If you like finance but don't want to do banking because of long hours, you go into a finance grad scheme..

    Moral is, there's no point complaining about the bad sides of an entry level job; entry level jobs are meant to suck in some way, shape or form.

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    (Original post by Princepieman)
    front office is not just IBD, so long hours don't apply uniformly. And 100 hour weeks are used as hyperbole when in reality it's maybe a couple bad weeks out of the year and much of that time being downtime.

    truth is any entry level career will suck ass.. whether that is corporate law (word monkey for 70-80+ hours a week), politics (bum kissing, getting lunches, barely getting paid), fashion (no pay, crappy working conditions, barely any real work), generic grad scheme (cog in a wheel, significantly less meaningful work, still treated like an intern).. It will all be terrible in some way shape or form and there is no way of getting around them other than paying your dues.

    Maybe after a few years of working in an environment where you learn a lot through being put through the grinder you'll have access to the cushy, meaningful work that you're alluding to - that's how it's always been. Uni grads having grandiose ideas of what they'll be doing upon graduation will merely just find themselves in for a harsh reality.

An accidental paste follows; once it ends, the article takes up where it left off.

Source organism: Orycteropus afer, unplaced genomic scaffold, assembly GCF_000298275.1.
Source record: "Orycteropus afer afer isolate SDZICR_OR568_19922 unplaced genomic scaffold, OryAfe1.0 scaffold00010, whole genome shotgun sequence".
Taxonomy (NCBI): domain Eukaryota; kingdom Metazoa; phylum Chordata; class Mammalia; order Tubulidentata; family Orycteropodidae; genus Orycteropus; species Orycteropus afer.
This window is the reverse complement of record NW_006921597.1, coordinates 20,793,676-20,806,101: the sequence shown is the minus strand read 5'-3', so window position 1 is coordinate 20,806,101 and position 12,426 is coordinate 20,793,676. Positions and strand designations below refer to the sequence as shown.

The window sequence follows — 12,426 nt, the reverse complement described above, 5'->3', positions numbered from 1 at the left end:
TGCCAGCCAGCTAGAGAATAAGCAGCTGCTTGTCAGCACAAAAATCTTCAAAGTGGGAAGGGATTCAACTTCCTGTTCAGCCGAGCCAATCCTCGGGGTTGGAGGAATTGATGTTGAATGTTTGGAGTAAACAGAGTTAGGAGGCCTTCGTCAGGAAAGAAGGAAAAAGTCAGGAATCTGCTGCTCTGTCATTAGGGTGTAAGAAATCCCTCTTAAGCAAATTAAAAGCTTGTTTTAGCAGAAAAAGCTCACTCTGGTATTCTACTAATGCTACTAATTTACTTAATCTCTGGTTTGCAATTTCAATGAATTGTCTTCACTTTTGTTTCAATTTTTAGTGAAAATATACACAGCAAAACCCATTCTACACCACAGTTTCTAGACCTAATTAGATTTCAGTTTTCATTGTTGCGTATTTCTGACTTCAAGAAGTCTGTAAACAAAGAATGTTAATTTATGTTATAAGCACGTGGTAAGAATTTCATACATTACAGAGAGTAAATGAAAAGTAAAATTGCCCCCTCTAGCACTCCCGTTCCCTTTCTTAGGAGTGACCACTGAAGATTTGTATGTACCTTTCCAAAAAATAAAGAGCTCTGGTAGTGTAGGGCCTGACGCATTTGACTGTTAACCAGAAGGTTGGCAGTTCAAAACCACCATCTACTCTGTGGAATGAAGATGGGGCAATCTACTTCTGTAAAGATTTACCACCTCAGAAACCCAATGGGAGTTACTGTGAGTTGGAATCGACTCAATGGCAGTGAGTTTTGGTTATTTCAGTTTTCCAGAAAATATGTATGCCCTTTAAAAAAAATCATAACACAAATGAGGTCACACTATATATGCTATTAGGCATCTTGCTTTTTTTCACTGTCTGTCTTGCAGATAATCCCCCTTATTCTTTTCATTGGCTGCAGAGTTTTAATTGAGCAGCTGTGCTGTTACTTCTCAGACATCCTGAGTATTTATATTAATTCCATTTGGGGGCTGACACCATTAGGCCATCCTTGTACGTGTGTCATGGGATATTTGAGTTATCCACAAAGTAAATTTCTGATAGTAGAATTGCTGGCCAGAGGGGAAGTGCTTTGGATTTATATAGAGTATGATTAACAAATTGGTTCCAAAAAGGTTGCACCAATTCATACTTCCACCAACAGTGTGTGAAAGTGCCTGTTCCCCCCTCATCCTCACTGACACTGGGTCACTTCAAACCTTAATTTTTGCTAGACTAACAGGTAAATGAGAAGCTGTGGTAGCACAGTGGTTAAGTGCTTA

If you like finance but don't want to do banking because of long hours, you go into a finance grad scheme..

    Moral is, there's no point complaining about the bad sides of an entry level job; entry level jobs are meant to suck in some way, shape or form.

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    But IB sucks ass a lot more than the others, I mean 100 hours are unbearable for most, but I guess the only people that get into IB in the first place are the ones who can handle it and enjoy it
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    (Original post by Ladbants)
    But IB sucks ass a lot more than the others, I mean 100 hours are unbearable for most, but I guess the only people that get into IB in the first place are the ones who can handle it and enjoy it
    eh, it'll suck either way. The hours decrease as you scale the ladder and this 100hrs+ moniker people have stuck on to IBD isn't really representative of the truth. Hours vary by group, by bank, by time of the year etc